Facebook has about 2.5 billion active monthly users, so the 200 million to 600 million users whose passwords were exposed represent, in a rough approximation of the percentage of total Facebook users, around 8-24% of Facebook's active monthly userbase.

That is a massive percentage to have slipped through the cracks for years. It simply isn't possible for these unmasked, plain text passwords to have not shown up during the kinds of rigorous testing you need when dealing with something as sensitive as stored password data. The fact that these unmasked, plain text passwords were "missed" by some of the most "elite" quality assurance teams, security analysts, and developers accessing these data elements for ostensibly unrelated purposes is gobsmacking.

Even if every single one of the exposed passwords represented a user who quit their social media accounts years earlier, it wouldn't matter. The data was still sitting there, fully accessible by internal employees, waving a red flag for anyone to see who bothered to look. This is something that should have been caught years ago. Why wasn't it?

Facebook App
Source: Pixabay

Hell, a bot running a regex algorithm on user passwords fields contained in a user's data file for less than a day would have picked up that recognizable words were showing up in user passwords and set off alarms about this security lapse; masked passwords don't contain the words bronco, patriot, or ILoveBetoORourkeABunch.

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Checking billions of user accounts for recognizable patterns in stored passwords that would have exposed this vulnerability sounds like a lot of work, but this is literally what Facebook's algorithms do every moment of every day. This type of data analysis is exactly what Facebook exists on this Earth to do, but it looks like they'd much rather set their algorithms loose on our data to try and figure out what kind of clothes we like so they can sell our preferences to advertisers.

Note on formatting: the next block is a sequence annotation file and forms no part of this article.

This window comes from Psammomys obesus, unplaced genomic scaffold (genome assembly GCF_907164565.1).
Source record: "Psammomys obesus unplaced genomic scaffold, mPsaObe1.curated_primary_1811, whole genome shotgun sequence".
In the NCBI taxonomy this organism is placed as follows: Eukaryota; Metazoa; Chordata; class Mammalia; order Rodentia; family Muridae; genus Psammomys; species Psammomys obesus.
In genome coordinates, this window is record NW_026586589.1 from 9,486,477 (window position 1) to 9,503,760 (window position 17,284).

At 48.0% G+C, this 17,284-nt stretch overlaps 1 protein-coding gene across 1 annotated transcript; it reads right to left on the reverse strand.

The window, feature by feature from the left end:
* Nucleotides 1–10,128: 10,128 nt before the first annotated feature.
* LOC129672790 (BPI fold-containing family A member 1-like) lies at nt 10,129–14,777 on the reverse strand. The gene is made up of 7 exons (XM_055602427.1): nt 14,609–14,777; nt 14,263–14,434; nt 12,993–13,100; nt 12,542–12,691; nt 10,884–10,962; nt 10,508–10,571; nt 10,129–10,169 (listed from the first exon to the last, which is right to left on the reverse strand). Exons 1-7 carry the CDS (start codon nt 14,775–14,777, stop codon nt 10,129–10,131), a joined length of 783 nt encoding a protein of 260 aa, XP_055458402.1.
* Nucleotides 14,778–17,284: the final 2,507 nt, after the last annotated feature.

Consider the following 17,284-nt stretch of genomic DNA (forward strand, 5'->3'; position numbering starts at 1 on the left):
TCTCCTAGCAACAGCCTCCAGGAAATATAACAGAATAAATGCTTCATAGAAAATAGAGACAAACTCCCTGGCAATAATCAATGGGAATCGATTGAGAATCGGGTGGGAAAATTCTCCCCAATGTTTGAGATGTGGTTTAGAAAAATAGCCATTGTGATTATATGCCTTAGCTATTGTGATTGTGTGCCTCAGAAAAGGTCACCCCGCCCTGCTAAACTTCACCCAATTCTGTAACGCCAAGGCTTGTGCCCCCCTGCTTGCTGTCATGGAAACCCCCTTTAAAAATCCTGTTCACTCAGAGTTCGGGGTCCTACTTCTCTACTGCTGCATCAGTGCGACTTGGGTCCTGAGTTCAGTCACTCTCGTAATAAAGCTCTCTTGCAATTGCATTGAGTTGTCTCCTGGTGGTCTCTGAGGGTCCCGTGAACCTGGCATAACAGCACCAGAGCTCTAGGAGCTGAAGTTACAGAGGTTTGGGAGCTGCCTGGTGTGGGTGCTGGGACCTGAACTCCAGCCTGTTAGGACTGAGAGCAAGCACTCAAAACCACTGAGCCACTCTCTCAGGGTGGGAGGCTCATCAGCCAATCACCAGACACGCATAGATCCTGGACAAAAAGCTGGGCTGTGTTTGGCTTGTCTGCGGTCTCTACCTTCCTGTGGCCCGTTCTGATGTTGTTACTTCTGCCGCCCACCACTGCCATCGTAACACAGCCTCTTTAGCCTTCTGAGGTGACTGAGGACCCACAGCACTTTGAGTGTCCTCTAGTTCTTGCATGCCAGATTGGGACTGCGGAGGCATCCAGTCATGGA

Facebook will undoubtedly disclose more information about this security lapse and what they're going to do to fix the problem, but given Facebook's recent run of scandal around issues of privacy and data security, this is not an encouraging development to say the least. The fact that it was only discovered in January after engineers performing "routine" security testing saw that passwords weren't being masked begs the question why didn't earlier "routine" security tests expose this problem sooner?

Needless to say, failing to secure the data contained in hundreds of millions of their users' accounts by leaving the keys to these accountsthe unmasked, plain text passwords—exposed on their internal company servers is the most spectacular fail yet in what has already been a pretty awful year and a half for Facebook.